Enter a fantastical space village imagined by Korean illustrator Lookandraw. Illustrations of astronauts, cats, and a cheesecake-dwelling narwhal populate Korean artist Lookandraw’s space-faring Instagram account. Each drawing feels like a small puzzle piece of a vibrant community that happens to be freefloating in space.
Motohiro Hayakawa was raised under several graphic influences that would later bring him to the place he is now regarded in art, illustration, and comics. Science fiction and cartoons were a massive part of his life, playing a paramount role in the way he draws and paints.
A narrative is born in each of his works and you can almost sense the fantasy crawling out and being brought into life right in front of you. Warriors, princesses, green men in space suits, and a whole lot of different creatures are a few of the characters you can count on.
Keith Rankin started Orange Milk Records with his friend Seth Graham at the end of 2010, with an aim to document the underground scene emerging across America at the time. That movement made often wild and unprecitable transitions in style as it progressed over the years, and Orange Milk became a hub to capture some the divergent paths that individual artists connected to the scene were taking.
The thing that binds all of Orange Milk’s releases together is their striking artwork, created by Rankin himself. His collages and digital art are busy images, often depicting the familiar – sometimes even mundane – in surreal, dreamlike, and fantastical surroundings.
Fulvio di Piazza studied at the Urbino Art Academy and makes large oil paintings of fantastical scenes with lush forests, spiraling volcanic smoke, islands in the sky, and vividly colored sun light. His paintings are a prime example of horror vacui, a term for filling an entire surface of an artwork with detail. Amid these, there are frequently large floating heads or animals floating in the center of his canvases, which upon closer inspection are actually composed of delicately and minutely detailed landscapes. Di Piazza has favored a dark palette for his paintings, and the abundance of swirling clouds has led people to interpret his works as pessimistic.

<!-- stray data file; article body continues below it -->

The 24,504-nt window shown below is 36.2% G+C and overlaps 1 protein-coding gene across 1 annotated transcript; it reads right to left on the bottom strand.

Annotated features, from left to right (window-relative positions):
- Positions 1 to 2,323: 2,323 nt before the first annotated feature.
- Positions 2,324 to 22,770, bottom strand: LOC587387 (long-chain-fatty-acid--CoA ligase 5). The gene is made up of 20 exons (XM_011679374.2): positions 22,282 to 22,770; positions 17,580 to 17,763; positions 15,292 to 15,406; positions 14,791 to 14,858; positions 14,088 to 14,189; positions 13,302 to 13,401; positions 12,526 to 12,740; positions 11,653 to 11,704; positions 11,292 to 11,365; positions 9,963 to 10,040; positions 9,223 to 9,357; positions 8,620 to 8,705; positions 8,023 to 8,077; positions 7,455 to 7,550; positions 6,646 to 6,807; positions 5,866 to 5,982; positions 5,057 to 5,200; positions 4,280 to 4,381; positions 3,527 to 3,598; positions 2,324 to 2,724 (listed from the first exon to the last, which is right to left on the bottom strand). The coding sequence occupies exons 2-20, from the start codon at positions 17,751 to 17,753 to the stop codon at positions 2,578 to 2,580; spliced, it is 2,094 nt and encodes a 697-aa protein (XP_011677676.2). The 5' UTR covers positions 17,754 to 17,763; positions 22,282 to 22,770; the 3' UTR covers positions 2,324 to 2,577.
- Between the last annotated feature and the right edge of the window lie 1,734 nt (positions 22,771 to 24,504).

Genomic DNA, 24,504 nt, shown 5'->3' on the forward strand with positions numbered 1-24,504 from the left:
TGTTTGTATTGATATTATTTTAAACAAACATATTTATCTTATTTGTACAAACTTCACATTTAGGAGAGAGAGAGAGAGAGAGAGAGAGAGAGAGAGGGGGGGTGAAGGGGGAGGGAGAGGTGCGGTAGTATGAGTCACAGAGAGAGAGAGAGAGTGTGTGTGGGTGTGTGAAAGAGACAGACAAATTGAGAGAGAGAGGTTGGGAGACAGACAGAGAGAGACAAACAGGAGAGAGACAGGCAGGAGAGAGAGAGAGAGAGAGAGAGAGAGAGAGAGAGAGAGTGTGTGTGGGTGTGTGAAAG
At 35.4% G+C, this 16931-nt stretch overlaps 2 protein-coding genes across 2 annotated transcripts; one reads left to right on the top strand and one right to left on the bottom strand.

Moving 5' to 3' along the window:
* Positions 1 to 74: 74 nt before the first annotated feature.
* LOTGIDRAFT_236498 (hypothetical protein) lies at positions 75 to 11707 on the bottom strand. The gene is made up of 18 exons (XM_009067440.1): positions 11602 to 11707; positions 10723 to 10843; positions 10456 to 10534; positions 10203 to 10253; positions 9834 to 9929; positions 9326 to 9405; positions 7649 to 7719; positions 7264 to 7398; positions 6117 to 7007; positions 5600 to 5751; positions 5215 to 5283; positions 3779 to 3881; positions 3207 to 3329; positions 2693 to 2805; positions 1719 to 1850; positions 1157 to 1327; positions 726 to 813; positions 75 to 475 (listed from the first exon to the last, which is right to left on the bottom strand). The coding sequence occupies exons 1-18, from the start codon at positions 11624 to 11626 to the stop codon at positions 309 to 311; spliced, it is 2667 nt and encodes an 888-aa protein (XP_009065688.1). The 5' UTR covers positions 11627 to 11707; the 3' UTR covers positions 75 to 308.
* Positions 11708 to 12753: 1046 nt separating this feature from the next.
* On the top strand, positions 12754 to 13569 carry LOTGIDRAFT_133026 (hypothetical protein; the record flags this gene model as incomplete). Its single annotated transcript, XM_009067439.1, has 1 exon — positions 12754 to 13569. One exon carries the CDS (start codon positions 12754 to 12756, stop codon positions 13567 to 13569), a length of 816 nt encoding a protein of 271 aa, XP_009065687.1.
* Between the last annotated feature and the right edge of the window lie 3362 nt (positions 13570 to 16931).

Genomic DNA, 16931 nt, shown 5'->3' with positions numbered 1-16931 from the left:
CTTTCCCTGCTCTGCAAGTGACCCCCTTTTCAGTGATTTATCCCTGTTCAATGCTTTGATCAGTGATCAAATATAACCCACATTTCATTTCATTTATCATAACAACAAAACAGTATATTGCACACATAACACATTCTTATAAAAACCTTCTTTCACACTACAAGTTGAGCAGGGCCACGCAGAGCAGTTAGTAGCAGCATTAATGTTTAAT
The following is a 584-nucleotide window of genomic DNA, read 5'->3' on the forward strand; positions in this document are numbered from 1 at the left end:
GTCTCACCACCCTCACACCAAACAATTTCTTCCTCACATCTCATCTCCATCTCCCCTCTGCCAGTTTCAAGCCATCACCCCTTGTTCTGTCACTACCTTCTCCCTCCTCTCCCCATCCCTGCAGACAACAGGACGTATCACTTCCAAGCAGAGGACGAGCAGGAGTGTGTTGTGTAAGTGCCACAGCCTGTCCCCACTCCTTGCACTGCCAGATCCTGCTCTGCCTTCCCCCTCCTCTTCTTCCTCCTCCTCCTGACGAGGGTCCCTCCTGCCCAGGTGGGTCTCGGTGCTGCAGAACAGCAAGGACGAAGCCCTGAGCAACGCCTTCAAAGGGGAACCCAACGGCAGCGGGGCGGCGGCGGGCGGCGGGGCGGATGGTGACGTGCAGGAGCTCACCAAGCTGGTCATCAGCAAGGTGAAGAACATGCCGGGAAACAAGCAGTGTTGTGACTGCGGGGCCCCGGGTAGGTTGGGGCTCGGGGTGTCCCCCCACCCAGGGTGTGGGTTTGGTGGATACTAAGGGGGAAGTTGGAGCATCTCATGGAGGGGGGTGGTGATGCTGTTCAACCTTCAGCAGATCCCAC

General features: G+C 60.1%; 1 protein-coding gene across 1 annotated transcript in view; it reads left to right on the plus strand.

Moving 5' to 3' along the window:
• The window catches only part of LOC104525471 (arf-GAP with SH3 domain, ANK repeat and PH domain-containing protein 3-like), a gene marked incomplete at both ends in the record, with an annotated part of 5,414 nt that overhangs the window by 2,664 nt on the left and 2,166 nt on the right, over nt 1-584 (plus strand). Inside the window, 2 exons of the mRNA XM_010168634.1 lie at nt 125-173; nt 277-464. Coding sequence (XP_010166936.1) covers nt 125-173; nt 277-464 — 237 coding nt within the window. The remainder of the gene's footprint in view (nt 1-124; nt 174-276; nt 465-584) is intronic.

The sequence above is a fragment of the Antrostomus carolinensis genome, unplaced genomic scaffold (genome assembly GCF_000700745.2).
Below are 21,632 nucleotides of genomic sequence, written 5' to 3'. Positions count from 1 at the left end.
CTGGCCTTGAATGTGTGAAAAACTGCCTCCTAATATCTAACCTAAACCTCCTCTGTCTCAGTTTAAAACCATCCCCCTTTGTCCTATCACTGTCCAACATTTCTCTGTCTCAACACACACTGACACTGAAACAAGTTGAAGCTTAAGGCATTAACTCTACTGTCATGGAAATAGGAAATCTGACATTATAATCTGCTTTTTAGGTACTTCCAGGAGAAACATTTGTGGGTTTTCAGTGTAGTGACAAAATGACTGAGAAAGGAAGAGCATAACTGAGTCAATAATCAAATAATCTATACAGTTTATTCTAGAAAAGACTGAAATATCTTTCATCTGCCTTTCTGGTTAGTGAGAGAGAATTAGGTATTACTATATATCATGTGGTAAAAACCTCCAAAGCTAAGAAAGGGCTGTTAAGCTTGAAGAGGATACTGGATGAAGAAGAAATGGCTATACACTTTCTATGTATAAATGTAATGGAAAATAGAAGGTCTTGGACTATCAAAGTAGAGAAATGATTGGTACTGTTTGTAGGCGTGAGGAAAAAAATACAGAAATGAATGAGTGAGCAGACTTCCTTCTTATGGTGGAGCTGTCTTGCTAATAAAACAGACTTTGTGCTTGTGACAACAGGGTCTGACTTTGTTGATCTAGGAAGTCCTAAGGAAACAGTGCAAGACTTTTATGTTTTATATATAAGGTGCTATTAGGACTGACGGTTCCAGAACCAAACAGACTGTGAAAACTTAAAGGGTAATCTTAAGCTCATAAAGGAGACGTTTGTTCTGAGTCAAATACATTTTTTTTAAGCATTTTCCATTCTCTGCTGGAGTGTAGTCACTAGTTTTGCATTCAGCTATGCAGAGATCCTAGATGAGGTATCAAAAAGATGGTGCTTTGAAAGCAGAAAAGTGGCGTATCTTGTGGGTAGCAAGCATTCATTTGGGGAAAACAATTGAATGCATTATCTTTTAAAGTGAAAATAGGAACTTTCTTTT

Sydney-based artist Max Prentis’ style is based upon detail and a strong emphasis on visual storytelling. Machines, isolated figures and not to distant wastelands are a common reoccurring subject in Max’s work.
Prentis’ technique is unique in the way he can apply his style to a variety of tones. His body of work is one that varies from playful to aggressive, and realistic to fantastical.
Cable Griffith is an artist, curator, and educator living and working in Seattle. His work invites you into fantastical scenes with a bright sense of familiarity that permeates the patterned, pixel-like worlds and is almost instantly recognizable from one of recent generations’ favorite past times—video games.
The digitally-inspired lands for which the artist has become known, but buried beneath the solid, white clouds and systematized, geometric trees, reveal a more serious pursuit. Griffith thrives on crossover moments—the strange pull that virtual environments can have on the mind; the way that even simple, abstracted representations of the world in Atari games.